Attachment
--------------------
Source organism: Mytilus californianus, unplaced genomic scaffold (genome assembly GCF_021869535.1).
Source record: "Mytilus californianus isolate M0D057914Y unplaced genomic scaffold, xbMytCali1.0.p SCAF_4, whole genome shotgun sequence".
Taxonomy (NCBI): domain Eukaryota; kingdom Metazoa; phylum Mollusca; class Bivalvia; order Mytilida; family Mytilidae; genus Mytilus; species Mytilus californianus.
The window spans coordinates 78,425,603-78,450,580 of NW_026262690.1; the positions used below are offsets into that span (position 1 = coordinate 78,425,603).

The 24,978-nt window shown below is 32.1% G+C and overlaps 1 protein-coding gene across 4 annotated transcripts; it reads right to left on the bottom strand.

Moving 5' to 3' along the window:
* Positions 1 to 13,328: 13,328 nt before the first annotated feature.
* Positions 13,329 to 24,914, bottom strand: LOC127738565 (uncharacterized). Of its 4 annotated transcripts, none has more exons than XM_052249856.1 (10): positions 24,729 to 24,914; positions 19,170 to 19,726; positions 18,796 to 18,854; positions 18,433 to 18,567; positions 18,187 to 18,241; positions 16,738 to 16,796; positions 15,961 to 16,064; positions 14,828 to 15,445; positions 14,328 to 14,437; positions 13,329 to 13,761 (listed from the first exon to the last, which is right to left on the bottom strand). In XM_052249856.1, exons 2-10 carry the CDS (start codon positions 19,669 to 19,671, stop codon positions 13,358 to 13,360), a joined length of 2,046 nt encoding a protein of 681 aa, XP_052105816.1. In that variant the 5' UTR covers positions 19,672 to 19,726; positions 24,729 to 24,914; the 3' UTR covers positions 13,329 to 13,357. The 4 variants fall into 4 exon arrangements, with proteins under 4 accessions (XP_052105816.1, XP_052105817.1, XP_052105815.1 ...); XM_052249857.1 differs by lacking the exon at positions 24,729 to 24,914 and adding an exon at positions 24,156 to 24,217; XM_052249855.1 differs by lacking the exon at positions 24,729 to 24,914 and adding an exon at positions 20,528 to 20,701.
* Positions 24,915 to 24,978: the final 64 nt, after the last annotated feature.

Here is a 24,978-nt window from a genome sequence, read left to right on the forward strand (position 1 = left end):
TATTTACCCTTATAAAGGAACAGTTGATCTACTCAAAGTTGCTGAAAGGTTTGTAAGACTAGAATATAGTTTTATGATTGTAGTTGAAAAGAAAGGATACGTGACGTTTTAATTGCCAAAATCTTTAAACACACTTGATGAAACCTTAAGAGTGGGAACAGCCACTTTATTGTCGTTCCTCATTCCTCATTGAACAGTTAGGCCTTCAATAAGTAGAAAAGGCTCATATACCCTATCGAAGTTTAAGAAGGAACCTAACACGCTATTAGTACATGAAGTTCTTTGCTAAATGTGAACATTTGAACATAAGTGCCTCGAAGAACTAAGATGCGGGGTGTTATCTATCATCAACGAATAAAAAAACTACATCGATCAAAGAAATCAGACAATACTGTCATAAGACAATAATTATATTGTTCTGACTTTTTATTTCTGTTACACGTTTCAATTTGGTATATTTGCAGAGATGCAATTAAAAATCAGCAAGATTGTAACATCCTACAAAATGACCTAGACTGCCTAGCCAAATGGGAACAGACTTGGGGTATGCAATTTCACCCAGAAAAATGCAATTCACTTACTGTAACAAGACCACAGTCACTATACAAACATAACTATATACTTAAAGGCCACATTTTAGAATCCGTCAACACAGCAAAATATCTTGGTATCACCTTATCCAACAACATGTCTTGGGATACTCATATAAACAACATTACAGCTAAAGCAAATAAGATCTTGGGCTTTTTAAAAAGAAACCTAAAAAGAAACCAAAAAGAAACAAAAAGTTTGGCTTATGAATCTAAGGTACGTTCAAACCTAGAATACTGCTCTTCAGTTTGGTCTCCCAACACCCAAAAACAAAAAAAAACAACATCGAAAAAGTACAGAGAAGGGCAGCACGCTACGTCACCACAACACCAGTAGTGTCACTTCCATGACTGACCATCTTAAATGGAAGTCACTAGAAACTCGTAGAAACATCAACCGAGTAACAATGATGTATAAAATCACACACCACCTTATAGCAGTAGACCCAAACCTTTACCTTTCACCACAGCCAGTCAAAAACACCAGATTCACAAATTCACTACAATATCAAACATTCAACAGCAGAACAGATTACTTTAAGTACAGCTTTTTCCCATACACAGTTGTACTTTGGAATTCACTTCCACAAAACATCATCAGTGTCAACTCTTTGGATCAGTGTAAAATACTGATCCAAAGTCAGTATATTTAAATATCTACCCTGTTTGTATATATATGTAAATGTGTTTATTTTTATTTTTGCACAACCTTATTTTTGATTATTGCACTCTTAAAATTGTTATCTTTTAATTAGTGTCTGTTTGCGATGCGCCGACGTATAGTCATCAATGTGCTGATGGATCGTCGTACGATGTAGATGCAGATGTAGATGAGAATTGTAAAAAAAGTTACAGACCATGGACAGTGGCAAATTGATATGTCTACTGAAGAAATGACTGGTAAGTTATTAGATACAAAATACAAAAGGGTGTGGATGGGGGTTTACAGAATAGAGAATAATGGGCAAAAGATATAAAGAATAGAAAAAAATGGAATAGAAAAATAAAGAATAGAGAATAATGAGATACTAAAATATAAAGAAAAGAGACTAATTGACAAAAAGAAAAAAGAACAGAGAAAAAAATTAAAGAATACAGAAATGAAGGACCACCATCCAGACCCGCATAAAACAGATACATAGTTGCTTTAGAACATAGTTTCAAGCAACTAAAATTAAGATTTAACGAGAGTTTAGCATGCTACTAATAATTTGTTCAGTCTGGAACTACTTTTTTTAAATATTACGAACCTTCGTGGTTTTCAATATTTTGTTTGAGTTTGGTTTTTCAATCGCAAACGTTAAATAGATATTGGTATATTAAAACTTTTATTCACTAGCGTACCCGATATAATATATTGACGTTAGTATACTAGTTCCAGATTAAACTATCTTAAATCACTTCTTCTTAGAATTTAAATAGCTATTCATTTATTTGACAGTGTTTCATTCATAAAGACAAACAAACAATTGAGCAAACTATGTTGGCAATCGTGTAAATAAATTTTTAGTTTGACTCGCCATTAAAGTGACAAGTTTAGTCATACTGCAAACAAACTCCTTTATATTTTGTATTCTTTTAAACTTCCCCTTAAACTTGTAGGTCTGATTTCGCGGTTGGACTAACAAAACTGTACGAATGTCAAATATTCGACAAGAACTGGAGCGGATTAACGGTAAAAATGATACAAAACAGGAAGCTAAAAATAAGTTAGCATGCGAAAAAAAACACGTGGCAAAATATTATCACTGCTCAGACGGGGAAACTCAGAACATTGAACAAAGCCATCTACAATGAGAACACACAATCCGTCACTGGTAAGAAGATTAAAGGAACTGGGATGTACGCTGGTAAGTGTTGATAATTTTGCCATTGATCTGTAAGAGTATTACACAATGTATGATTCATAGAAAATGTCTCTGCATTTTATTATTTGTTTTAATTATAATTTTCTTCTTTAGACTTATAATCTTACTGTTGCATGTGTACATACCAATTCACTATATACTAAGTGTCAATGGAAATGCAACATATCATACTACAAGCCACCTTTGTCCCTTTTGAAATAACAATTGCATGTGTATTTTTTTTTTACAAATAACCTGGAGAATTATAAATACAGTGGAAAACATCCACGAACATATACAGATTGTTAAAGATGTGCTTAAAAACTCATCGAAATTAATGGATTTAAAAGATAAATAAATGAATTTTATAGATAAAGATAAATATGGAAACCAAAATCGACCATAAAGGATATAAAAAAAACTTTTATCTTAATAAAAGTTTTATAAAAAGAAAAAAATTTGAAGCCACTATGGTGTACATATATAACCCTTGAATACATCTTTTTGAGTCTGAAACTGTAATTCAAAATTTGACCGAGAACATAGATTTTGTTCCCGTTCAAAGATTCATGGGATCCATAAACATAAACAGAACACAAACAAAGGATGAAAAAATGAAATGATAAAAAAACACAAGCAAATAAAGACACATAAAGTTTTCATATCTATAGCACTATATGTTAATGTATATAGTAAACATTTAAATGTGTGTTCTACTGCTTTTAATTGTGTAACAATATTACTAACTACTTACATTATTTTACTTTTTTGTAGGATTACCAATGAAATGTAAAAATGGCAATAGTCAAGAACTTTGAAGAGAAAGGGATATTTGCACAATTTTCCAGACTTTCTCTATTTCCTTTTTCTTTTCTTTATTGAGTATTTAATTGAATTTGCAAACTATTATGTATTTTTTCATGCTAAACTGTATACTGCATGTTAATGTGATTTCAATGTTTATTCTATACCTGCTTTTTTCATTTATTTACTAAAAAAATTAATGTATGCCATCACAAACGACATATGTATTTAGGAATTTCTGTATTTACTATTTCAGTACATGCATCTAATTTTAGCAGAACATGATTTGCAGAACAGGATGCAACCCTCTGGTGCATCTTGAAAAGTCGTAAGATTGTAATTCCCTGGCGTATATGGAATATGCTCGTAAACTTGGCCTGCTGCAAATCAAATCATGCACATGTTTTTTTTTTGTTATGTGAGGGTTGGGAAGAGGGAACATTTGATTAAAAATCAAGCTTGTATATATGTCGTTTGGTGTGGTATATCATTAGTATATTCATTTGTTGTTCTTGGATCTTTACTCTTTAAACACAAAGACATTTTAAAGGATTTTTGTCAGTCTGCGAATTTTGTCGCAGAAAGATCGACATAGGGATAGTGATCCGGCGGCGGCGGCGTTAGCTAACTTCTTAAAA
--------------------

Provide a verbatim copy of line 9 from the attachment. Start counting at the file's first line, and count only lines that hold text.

* Positions 24,915 to 24,978: the final 64 nt, after the last annotated feature.